Periarticular tibial abaxial osteophyte identification and cross-sectional area

A total of 57 out of 60 sections of proximal tibia (n=19 per treatment group) were available for evaluation due to problems in producing high-quality histological sections from three of the tissue blocks. The histological criteria used to identify and measure the cross-sectional area of axial and abaxial osteophytes in the proximal tibiae of cynomolgus monkeys has been described previously [8]. Briefly, abaxial osteophytes were defined as outgrowths of bone and cartilage at the joint margins of the proximal tibia, where the normal contour of the bone was altered. Because the margins of the abaxial (peripheral/marginal) osteophytes were much more well defined than those of the axial osteophytes (referred to as central tibial spines in the human literature) and due to the fact that there were considerably more specimens containing abaxial osteophytes in the lateral tibial plateau than in the medial tibial plateau, only results from the 49 sections containing lateral abaxial osteophytes are reported. The SCB plate of the lateral tibial plateau was evaluated histologically and dynamic histomorphometry measurements were taken in this site, which was more closely adjacent to the location of the osteophytes than the medial tibial plateau, from which histomorphometry results from the SCB compartment previously have been published [9].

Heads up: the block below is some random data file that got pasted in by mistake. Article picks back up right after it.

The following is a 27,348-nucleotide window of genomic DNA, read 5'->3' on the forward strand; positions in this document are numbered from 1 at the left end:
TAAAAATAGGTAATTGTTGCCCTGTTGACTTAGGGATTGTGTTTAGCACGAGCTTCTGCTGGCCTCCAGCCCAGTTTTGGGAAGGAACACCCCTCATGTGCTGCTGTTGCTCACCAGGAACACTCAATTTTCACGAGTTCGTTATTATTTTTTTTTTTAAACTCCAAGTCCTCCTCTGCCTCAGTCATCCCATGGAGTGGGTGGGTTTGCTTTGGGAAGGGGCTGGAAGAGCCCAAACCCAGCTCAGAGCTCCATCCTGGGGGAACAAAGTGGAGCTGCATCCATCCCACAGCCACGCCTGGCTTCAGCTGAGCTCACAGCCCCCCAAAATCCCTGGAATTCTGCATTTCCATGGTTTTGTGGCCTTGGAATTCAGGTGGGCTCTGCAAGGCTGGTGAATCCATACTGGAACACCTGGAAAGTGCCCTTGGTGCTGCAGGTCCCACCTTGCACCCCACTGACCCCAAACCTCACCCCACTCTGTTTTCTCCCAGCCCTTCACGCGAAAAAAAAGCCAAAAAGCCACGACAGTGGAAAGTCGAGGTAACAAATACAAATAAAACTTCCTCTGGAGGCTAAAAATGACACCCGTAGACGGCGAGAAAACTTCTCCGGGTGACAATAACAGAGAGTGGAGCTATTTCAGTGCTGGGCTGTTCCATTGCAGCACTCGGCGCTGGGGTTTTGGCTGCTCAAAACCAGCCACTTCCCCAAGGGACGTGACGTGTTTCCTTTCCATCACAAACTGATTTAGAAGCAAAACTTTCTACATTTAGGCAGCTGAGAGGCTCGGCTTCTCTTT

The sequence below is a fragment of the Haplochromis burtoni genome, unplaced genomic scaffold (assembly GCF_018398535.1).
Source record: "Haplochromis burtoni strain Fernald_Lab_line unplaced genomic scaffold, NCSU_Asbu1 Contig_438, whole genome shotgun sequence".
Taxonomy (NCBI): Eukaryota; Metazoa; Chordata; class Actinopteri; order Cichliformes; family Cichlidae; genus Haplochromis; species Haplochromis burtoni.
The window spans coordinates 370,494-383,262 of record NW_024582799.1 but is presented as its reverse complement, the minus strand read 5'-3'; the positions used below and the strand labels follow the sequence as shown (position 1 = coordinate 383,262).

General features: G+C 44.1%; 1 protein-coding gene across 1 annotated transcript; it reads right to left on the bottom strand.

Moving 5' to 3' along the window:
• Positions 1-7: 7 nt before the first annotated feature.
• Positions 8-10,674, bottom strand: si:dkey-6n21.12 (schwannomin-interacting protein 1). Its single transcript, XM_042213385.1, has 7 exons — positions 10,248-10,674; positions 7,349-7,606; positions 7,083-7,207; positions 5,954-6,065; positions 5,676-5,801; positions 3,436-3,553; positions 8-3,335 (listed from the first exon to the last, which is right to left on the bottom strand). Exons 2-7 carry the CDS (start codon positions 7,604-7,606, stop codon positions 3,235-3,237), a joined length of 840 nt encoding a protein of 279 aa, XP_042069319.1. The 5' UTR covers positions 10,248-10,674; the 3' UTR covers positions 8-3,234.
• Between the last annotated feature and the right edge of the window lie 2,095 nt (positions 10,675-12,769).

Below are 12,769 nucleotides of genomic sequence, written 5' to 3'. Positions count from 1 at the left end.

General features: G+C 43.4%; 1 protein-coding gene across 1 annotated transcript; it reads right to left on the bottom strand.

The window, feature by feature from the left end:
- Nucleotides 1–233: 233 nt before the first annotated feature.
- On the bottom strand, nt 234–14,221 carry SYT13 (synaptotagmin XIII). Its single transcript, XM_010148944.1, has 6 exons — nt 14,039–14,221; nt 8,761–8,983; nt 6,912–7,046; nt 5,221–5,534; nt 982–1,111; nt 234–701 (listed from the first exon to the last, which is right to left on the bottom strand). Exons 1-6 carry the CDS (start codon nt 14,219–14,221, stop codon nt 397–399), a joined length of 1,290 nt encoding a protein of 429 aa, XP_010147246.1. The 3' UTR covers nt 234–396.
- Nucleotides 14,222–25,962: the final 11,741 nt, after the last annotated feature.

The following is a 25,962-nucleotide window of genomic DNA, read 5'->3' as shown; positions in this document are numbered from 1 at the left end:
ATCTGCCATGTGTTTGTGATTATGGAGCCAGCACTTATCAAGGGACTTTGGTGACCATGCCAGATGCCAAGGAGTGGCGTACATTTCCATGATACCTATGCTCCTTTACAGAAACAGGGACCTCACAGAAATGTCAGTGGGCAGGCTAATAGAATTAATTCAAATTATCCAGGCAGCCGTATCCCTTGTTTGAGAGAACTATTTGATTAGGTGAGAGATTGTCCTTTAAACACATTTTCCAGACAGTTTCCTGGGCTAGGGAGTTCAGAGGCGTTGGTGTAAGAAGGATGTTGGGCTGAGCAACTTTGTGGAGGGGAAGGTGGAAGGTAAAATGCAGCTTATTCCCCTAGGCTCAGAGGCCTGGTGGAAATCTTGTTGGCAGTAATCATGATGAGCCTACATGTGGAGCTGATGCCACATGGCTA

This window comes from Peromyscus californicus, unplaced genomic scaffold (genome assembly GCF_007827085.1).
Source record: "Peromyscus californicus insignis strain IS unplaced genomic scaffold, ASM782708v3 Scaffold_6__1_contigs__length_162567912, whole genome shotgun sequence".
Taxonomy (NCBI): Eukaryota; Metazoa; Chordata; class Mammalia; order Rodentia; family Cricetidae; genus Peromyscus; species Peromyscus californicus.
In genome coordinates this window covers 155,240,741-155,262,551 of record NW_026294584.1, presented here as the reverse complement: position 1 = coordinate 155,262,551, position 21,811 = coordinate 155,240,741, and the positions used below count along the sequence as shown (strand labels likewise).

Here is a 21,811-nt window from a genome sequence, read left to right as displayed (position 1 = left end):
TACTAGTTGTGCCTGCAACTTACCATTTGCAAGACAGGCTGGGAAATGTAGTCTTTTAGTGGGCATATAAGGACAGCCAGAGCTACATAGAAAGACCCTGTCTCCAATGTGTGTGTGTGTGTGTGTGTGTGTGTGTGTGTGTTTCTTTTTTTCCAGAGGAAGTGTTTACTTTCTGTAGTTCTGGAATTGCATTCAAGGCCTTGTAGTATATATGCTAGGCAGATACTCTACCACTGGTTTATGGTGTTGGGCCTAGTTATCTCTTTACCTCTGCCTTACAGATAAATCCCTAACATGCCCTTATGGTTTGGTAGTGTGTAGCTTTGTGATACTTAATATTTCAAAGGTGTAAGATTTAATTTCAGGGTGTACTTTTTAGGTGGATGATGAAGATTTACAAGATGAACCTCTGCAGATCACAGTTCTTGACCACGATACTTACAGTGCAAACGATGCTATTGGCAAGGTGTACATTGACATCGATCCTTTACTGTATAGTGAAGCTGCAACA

Using Osteomeasure histomorphometry software (Osteometrics, Decatur, GA), the perimeter of each lateral abaxial osteophyte (OVX control, n=16; SPE, n=16; ERT, n=17) was hand-traced on a digital pad using a 2X objective and one or two measurement squares (12.25 mm2 each), depending on the overall size of the osteophyte, using criteria previously described for determination of osteophyte measurements [8]. Void spaces that were enclosed by bone were also traced, and the void perimeter values were added to the total perimeter in the following formula (BPm=TbPfPm+VdPm); the void area values were subtracted from the total bone area using the following formula (BAr=TbPfAr-VdAr) (Fig. 1; Table 1). Osteophyte cross-sectional area was determined by tracing the entire perimeter of each osteophyte; this value was used in place of total area (T.Ar.) in the calculation of the static and dynamic parameters (Table 1).